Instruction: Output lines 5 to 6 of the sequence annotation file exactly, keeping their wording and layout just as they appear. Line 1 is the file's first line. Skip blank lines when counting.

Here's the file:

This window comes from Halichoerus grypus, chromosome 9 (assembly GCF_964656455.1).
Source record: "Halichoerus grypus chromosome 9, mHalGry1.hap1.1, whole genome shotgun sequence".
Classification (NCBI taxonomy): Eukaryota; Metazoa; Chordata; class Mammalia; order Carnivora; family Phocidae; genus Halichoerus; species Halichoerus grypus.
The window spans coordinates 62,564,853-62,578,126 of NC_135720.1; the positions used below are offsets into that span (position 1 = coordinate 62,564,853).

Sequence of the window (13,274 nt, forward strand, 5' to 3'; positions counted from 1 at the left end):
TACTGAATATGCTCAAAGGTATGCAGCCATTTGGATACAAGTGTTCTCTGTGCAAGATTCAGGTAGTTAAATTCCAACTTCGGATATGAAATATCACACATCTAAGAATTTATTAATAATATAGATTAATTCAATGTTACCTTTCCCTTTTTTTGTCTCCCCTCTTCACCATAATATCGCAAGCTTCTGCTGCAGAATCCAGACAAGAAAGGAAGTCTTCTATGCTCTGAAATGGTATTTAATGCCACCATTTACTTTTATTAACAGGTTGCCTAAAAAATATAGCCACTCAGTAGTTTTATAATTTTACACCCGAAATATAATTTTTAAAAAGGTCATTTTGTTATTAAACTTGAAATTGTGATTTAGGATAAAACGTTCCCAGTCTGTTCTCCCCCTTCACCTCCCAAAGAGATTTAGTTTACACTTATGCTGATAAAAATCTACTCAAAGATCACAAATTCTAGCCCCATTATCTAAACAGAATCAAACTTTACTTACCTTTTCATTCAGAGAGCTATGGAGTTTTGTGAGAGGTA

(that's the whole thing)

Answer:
Sequence of the window (13,274 nt, forward strand, 5' to 3'; positions counted from 1 at the left end):
TACTGAATATGCTCAAAGGTATGCAGCCATTTGGATACAAGTGTTCTCTGTGCAAGATTCAGGTAGTTAAATTCCAACTTCGGATATGAAATATCACACATCTAAGAATTTATTAATAATATAGATTAATTCAATGTTACCTTTCCCTTTTTTTGTCTCCCCTCTTCACCATAATATCGCAAGCTTCTGCTGCAGAATCCAGACAAGAAAGGAAGTCTTCTATGCTCTGAAATGGTATTTAATGCCACCATTTACTTTTATTAACAGGTTGCCTAAAAAATATAGCCACTCAGTAGTTTTATAATTTTACACCCGAAATATAATTTTTAAAAAGGTCATTTTGTTATTAAACTTGAAATTGTGATTTAGGATAAAACGTTCCCAGTCTGTTCTCCCCCTTCACCTCCCAAAGAGATTTAGTTTACACTTATGCTGATAAAAATCTACTCAAAGATCACAAATTCTAGCCCCATTATCTAAACAGAATCAAACTTTACTTACCTTTTCATTCAGAGAGCTATGGAGTTTTGTGAGAGGTA